Why? Because The Lido was designed by two architectural greats of its own era; C.B. Macdonald and Seth Raynor. They based each of its 18 holes on a landmark hole somewhere else in golf’s universe. Now Hanse has repeated the trick in south Thailand.
North Berwick’s Redan hole, for example, with its fiendishly tilted green designed to repel all tee shots, is replicated in Ballyshear’s 16th. The well-guarded Eden Hole at St Andrews shows up in the 3rd, while the green-bisecting gully that characterizes so-called “Biarritz holes” (named after the French course on which the feature first appeared) is incorporated in the 8th. Not everyone will welcome the Alps layout made famous by the 17th at Prestwick, calling as it does for a blind approach shot, but it’s immortalized once more in Ballyshear’s 10th.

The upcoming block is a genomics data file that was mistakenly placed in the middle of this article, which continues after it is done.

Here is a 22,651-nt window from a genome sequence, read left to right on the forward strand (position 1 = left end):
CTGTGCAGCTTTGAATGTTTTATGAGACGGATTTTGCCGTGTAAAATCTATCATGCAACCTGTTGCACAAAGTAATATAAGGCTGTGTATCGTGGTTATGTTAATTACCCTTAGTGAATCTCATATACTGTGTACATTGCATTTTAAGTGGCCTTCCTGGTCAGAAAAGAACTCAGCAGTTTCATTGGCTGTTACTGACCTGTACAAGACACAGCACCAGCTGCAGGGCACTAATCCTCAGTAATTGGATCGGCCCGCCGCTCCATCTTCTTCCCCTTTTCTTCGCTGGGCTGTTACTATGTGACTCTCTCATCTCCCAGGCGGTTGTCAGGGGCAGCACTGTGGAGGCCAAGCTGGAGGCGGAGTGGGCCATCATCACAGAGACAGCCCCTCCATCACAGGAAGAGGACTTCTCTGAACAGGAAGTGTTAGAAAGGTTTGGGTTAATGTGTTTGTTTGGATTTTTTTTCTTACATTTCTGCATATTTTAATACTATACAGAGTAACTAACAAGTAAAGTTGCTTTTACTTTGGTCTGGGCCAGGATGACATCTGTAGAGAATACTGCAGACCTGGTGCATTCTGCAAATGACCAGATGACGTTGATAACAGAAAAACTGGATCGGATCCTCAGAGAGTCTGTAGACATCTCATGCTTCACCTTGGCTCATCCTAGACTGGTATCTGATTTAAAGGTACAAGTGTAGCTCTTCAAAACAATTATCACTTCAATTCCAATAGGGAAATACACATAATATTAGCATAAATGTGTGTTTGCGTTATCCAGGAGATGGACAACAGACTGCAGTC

And so it goes on, the challenge never more daunting than at the 606-yard 4th, where two fairways sit amid water and sandy waste. You can play safe to the larger fairway or trust your club and aim at the smaller one to shorten the hole considerably.
For all that these are proven hole layouts, the course is a bold step and a world away from most Thai courses. Angular greens and bunkers and the vast splashes of sand give Ballyshear an unmissable ‘throwback’ look.
By contrast, the understated clubhouse is a modern design and will eventually be joined by a hotel and state-of-the-art practice area.